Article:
“This argument is simply not plausible. The ‘underpaying’ which is seen by the Plaintiffs as ultimately harmful to the self-interest of the Defendants is simply the buyer-side version of the profit-maximizing behavior described approvingly by the Supreme Court,” Presnell wrote. “… If the oligopoly has market power – as alleged in this case – then it is consistent with that power for its members to observe price parity. The possible eventual loss of customers resulting from such a practice is nothing more than speculation.”
A desire to make more money (by spending less on repairs) can’t count either as a “plus factor,” Presnell ruled.
“If the existence of a profit motive was enough to make it plausible that the defendants had colluded to fix prices, then essentially every alleged price-fixing agreement would survive a motion to dismiss,” he wrote.
Shops had pointed out that State Farm, the No. 1 auto insurer in the country, conducts allegedly flawed market surveys to determine what it’ll pay. Once it changes its rates, the other insurers allegedly quickly follow suit.
For example, State Farm bumped its labor rate ceiling $2 to $44/hour, and Shelter and USAA did the same weeks later. After it upped them again to $46 in 2012, seven other insurers, including Shelter, USAA and State Farm’s closest competitors Allstate and GEICO did too.
Presnell wrote that since not all the 17 defendants weren’t shown in the lawsuit to have matched rates, the allegation couldn’t stand. He didn’t say why it couldn’t stand for the seven insurers in the $46 example or even just Shelter and USAA, which are in both. He also appears to have ignored or rejected as too broad the lawsuit’s allegation that the “Defendants all raise their ‘market rates’ within days of State Farm raising their rates.” (Emphasis added.)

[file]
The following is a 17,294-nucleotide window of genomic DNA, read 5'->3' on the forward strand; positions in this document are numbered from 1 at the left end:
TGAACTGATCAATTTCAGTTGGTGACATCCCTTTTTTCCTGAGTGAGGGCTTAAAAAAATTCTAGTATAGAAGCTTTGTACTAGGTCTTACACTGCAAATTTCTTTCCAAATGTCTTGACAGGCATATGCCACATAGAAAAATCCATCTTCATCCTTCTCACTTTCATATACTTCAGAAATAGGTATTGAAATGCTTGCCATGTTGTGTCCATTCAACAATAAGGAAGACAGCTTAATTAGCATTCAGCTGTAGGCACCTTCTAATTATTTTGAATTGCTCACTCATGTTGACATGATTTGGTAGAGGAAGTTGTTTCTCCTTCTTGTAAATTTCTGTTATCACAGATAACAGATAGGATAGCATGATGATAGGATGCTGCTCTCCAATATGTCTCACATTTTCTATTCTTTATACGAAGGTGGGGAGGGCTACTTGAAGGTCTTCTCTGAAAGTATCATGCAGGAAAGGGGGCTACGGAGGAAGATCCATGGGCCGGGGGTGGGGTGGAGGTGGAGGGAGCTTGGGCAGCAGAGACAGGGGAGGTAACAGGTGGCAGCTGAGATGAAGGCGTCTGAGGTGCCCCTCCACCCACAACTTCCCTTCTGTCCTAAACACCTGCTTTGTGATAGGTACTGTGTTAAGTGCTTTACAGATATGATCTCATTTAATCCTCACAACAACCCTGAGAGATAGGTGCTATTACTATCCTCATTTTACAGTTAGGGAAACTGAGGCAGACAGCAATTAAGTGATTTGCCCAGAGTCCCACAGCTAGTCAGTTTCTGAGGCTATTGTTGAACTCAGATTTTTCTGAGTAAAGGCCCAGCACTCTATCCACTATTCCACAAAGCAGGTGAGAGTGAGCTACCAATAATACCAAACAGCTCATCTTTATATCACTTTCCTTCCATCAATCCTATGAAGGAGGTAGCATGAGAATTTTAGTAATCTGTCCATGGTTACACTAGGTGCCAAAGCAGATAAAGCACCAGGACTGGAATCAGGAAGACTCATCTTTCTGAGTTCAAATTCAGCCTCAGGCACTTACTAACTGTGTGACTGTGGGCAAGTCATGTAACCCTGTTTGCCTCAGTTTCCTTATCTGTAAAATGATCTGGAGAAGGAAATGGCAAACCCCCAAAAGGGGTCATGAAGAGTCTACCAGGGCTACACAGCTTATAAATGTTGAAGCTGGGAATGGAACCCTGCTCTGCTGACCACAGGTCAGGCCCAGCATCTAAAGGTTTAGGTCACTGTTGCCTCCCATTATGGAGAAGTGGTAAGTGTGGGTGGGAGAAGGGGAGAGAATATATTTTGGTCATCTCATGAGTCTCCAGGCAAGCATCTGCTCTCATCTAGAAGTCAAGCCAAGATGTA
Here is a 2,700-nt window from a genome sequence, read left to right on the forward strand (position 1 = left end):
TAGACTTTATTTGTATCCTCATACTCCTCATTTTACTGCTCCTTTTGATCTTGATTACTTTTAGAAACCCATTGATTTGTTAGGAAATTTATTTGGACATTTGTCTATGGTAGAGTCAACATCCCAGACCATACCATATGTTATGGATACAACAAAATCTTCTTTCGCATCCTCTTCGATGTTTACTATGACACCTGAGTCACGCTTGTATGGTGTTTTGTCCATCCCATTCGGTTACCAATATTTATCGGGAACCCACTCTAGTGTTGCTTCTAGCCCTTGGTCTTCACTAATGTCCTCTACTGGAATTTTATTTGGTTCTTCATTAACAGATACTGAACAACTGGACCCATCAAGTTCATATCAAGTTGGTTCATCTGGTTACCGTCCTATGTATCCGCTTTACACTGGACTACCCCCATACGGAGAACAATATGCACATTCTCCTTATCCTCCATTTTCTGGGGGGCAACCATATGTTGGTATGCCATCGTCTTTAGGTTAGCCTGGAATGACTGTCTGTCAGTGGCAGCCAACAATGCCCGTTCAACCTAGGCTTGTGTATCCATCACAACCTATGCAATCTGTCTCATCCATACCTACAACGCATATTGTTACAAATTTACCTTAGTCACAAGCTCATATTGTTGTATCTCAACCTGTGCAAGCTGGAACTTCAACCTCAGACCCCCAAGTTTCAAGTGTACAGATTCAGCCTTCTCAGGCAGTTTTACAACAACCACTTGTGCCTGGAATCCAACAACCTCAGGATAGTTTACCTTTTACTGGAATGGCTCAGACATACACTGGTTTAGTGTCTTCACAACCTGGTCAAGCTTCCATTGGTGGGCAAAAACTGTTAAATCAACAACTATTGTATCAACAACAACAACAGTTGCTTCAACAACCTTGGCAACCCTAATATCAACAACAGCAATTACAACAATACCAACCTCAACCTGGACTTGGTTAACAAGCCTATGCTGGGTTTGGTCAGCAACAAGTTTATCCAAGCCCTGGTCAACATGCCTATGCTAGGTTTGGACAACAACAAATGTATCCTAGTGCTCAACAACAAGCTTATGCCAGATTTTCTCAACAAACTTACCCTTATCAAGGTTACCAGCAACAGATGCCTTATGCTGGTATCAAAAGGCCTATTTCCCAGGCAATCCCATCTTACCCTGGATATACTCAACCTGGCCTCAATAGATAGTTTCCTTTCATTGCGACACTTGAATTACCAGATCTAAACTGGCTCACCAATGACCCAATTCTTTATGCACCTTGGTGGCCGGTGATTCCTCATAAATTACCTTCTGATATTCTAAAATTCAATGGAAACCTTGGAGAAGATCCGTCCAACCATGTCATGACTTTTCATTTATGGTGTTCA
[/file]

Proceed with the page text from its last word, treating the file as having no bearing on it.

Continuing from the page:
In any case, according to Presnell, there’s no proof in the case that State Farm keeps its prices secret — though the shops call it “unpublished” (emphasis in original) — or discussion of “why State Farm would have any incentive to try to keep the rates it pays for repairs secret from its competitors.”
“And given that those rates would be known by, inter alia, every repair shop in the state, it would not appear likely that State Farm could keep them secret, even if they had a reason to do so,” he continued. (DRP most favored nation clauses would also tell insurers what the lowball labor rate was for an area.)
Apparently, Presnell didn’t notice a double standard here.
“Defendants have threatened Plaintiff shops and others that if they discuss labor rates with each other, they will be price fixing and breaking the law. Statements to this effect have been made by Defendants State Farm, GEICO, Progressive and Allstate specifically but not limited to Plaintiffs Capitol, Clinton, Bill Fowler’s, Smith Brothers and Bolden,” the shops wrote.
As for the federal boycott claim, he argued there wasn’t any evidence that any of the insurers had flat-out refused to do business with a particular shop.
“At best, the Defendants argue, the Plaintiffs have included in the Second Amended Complaint some allegations of a particular insurer attempting to steer its insured from a shop operated by one of the Plaintiffs to a different shop that had a relationship with the insurer,” Presnell wrote.
Featured image: Part of the ruling in Capitol v. State Farm is shown. (Provided by Middle District of Florida)